First is “Goldie Alone”. Goldie was a mega-popular Tammy story that was still remembered years later; for example, Goldie made a cameo in the Wee Sue birthday celebrations of Tammy’s 10th issue. Goldie Gibbs is living with a foster family, the Stringers, while her mother is in hospital. The Stringers are out to stop Goldie beating their daughter Emma at an ice-skating event. Goldie is resorting to secret skating at the rink, which starts stories about a “phantom skater” haunting the rink at night. The Stringers guess the truth and go to welfare with all sorts of lies about Goldie being an out-of-control girl. Although welfare have second thoughts about Mrs Stringer’s story once they probe further, it has the police on Goldie’s tail and catching her red-handed as she tries to break into the ice rink.

Second is part two of another Tammy classic, “Mask for Melissa”. Melissa Mappin has facial scars from an accident and is so affected by it that she can’t bear to look in a mirror, and it looks like her acting hopes are dashed. This week she finds the solution: steal a beautiful mask from a shop, move to a new location, and resume acting under the assumed name of Gaye Traynor. However, we know deception and disguise are going to cause complications for Melissa. Right now though, Melissa has a more immediate problem: she can’t find a place to stay and has to resort to a hotel job to get a roof over her head.

Third is “Maisie – Fashion Crazy”. This is a sequel to an earlier Tammy story, “Maisie of Mo Town”. Maisie and Mary Malone don disguises of their own to go after shifty Marcus Adams, who’s gone off to Paris instead instead of looking after Mum’s business while she’s away. But their disguises are not exactly subtle: they look like chess boards in those checkered suits they’re wearing and one Frenchwoman is shocked already!

Fourth is “Gail at Windyridge”. Gail Peters and her father are using assumed names at the stable where he works because he was wrongly disgraced for horse-doping. But now a newspaper clip threatens to reveal their past. Added to that, more dirty work with horses is afoot: someone is trying to sabotage the Flier, the champion horse of the stables.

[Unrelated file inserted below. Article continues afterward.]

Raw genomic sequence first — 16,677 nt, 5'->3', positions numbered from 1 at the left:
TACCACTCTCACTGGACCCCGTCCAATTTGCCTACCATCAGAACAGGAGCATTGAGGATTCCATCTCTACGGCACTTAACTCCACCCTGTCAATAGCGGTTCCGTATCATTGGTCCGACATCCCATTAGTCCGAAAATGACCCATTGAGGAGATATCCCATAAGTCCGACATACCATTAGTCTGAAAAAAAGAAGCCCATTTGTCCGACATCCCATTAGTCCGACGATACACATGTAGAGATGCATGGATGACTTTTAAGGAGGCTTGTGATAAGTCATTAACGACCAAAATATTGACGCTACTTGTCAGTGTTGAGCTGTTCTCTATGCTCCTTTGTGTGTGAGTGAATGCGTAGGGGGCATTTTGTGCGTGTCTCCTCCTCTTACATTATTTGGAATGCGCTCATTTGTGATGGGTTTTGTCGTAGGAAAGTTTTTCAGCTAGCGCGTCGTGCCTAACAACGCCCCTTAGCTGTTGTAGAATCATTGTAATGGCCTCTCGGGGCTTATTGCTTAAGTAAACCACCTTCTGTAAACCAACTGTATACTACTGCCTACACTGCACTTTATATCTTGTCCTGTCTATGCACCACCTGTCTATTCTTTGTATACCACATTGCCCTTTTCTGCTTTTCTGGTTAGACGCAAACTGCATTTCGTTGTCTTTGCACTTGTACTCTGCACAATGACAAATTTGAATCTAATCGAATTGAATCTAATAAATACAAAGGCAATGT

Fifth is Molly Mills, who is still “On the Run” after Pickering framed her for theft. Molly has made her way back to Stanton Hall, which has a new owner, and trying to hide her past. This week Molly has to resort to splashing her face with car engine oil to save herself from being recognised. This gets her lot of disapproving stares but fortunately her employer sees the funny side. Interestingly, a coloured girl has been added to the Molly cast, a black servant girl named Lucy.

Sixth is Wee Sue. Sue helps an old lady who can’t get in but finds out later she unwittingly helped a house-breaker who was disguised as the old lady. She’s got to undo the damage somehow, but the crook has shed the disguise and they don’t know what he looks like without it. But Sue realises he made one oversight, and it gets him nabbed – he forgot to remove the earrings from the old lady disguise.

Seventh is Bessie Bunter, who really is on a roll this week with a sheet of lino that keeps rolling everyone up. She foils thieves who are passing themselves off as tradesmen by dressing up in a bear suit to frighten them and then hitting them with the lino roll. Pity the thieves don’t get rolled up in it, which would have been as good as handcuffs and even more funny.

This week’s Strange Story could have reinforced the St Patrick’s Day theme on the cover with a story about leprechauns, fairies or Irish myth. Instead it’s a magic lamp story. Actually, it’s a paper lamp, made out of newspaper. But can it still work like Aladdin’s lamp and get Beryl’s brother Jimmy the cure he needs?

Tammy 18 September 1978

Tammy cover 18 September 1978

Cover artist: John Richardson

  • Bella (John Armstrong)
  • Maggie’s Menagerie (Tony Coleman)
  • Crawl, Carrie, Crawl (artist Juan Escandell Tores)
  • Edie the Ed’s Niece (artist Joe Collins)
  • Double – Or Nothing! (artist Diane Gabbot)
  • Tuck-in with Tammy
  • Bessie Bunter
  • Molly Mills and the Maid of Mystery (artist Douglas Perry)
  • The Telly Fan – the Strange Story
  • Wee Sue (artist Barrie Mitchell?)
  • A Bus in the Family (artist Giorgio Giorgetti)

 

September 18, 1978 has been chosen for 1978 in the Tammy round robin. The cover has the Cover Girls doing what the letter column sometimes commented on what readers do with their old Tammys – build up a pile of them and put them in storage. One reader actually said she discovered someone else’s pile of old Tammys while helping her father do renovations. Even today there must be old piles waiting to be cleared out or rediscovered, and be put up on eBay for eager collectors.

Bella has to do well in a gymnastics competition in Sydney in order to keep her job as a gymnastics coach in Port Tago. Sometimes we wonder why she even bothered with that job, much less keep it, as it has been fraught with difficulties from the start that still resonate. Her employer, Mr Cox, made the job offer without thinking and realised he didn’t actually want it in the first place, but couldn’t back out. Mrs Cox tried to drive Bella off because she is a disgraced gymnast. Mrs Cox and Bella have made peace, but Mrs Cox is not the coach who can bring out the best in Bella because she is a real stick in the mud who does not realise how gymnastics have advanced since her day. So Bella is already handicapped before she even starts at the contest, and there would have to be ominous signs of trouble from an old rival as well.